The apostle continues: “But there be some that trouble you, and would pervert the gospel of Christ. But though we, or an angel from Heaven, preach any other gospel unto you than that which we have preached unto you, let him be accursed.” LP 189.2
How different from his manner of writing to the Corinthian church is the course which he pursues toward the Galatians! In dealing with the former, he manifests great caution and tenderness, while he reproves the latter with abrupt severity. The Corinthians had been overcome by temptation, and deceived by the ingenious sophistry of teachers who presented errors under the guise of truth. They had become confused and bewildered. To teach them to distinguish the false from the true, required great caution and patience in their instructor. Harshness or injudicious haste would have destroyed his influence over those whom he sought to benefit. LP 189.3
In the Galatian churches, open, unmasked error was supplanting the faith of the gospel. Christ, the true foundation, was virtually renounced for the obsolete ceremonies of Judaism. The apostle saw that if these churches were saved from the dangerous influences which threatened them, the most decisive measures must be taken, the sharpest warnings given, to bring them to a sense of their true condition. LP 190.1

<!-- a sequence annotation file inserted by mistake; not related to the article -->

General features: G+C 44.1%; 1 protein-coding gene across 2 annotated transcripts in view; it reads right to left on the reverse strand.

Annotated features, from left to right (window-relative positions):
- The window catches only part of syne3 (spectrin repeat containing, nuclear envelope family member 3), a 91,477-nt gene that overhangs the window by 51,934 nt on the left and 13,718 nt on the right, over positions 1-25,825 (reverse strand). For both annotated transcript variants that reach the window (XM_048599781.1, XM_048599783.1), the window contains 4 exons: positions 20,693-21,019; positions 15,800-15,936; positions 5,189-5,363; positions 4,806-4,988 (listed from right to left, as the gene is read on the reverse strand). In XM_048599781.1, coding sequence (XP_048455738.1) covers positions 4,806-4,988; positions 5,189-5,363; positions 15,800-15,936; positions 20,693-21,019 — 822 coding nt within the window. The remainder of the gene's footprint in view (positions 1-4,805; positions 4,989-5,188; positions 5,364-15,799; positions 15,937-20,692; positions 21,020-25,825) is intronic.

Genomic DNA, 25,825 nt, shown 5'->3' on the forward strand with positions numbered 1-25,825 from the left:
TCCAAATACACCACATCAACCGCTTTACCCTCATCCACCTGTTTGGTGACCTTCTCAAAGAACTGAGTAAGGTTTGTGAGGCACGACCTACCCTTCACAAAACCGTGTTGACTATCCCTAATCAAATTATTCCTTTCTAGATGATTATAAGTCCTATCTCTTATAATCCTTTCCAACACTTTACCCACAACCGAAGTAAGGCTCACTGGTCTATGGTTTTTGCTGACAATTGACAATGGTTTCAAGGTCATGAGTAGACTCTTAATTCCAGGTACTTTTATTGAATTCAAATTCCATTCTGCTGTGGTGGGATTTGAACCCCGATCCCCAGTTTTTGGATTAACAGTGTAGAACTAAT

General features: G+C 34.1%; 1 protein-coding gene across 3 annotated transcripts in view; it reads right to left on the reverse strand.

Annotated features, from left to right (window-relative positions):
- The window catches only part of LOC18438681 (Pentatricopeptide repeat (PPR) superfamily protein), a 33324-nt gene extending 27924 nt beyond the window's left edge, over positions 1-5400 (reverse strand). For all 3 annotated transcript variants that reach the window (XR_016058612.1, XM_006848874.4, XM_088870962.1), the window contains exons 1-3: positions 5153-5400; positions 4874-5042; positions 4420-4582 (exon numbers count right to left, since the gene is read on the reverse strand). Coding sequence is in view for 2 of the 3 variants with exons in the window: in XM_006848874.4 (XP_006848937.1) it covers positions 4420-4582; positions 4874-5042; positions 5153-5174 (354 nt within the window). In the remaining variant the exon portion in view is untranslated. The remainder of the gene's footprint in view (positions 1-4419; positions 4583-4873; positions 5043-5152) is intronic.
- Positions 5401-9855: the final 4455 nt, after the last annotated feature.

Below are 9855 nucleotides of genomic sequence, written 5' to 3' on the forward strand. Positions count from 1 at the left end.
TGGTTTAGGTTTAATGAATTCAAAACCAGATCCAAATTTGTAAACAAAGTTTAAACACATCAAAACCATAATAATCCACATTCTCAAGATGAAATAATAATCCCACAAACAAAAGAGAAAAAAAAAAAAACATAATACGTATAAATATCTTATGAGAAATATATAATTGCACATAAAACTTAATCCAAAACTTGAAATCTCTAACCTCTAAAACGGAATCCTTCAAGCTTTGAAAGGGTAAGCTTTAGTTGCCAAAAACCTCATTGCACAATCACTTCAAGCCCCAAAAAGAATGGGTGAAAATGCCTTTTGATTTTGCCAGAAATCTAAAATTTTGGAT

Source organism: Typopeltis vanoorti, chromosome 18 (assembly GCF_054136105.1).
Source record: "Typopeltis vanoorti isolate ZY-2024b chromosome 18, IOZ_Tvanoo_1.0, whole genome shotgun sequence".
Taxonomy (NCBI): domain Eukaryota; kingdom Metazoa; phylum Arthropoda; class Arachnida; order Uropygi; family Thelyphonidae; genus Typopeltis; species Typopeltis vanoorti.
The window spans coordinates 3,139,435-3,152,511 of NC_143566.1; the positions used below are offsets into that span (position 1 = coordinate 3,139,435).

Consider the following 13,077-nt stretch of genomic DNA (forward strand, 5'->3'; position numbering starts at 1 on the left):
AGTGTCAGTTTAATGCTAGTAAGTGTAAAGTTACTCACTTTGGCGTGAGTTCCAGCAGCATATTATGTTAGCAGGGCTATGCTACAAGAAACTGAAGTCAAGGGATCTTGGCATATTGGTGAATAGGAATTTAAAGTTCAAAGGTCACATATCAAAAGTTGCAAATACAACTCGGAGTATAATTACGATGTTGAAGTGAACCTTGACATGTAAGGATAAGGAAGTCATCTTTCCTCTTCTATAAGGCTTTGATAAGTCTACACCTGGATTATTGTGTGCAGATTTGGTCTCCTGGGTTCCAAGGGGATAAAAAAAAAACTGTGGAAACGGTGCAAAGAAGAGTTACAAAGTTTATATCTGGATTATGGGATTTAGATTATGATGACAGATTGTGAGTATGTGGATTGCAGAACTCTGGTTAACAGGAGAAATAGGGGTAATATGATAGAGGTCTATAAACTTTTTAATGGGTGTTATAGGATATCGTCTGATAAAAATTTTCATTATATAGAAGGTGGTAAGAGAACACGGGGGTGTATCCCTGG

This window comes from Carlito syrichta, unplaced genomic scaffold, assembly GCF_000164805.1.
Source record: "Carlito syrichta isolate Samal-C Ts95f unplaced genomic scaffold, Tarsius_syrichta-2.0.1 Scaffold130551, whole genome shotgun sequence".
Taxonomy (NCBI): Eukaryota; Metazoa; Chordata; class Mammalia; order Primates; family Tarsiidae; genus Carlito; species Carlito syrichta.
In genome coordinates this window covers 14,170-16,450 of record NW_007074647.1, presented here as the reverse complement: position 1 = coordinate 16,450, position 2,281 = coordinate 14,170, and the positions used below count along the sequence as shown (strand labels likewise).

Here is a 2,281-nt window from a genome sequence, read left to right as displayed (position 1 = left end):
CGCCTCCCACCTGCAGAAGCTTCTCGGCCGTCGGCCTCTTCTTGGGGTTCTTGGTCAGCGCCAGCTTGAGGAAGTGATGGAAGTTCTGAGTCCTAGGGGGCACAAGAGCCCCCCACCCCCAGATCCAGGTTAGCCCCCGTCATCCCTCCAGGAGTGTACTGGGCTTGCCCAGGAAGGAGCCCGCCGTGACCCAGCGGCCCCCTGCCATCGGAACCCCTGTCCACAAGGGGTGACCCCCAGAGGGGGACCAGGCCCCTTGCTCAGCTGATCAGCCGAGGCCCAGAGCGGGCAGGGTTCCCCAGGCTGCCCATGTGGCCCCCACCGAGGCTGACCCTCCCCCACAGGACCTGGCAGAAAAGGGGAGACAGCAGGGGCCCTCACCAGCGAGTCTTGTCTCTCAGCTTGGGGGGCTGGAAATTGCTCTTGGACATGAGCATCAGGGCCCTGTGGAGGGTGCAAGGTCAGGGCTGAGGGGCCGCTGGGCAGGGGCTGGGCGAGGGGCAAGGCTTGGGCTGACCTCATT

While the institution of the passover was pointing backward to the miraculous deliverance of the Hebrews, it likewise pointed forward, showing the death of the Son of God before it transpired. In the last passover our Lord observed with his disciples, he instituted the Lord’s supper in place of the passover, to be observed in memory of his death. No longer had they need of the passover, for he, the great antitypical Lamb, was ready to be sacrificed for the sins of the world. Type met antitype in the death of Christ. YI May 1, 1873, par. 12
The rending of the veil of the temple showed that the Jewish sacrifices and ordinances would no longer be received… The heavenly sanctuary had taken the place of the earthly, yet they had no knowledge of the change. Therefore they could not be benefited by the mediation of Christ in the holy place. EW 259.1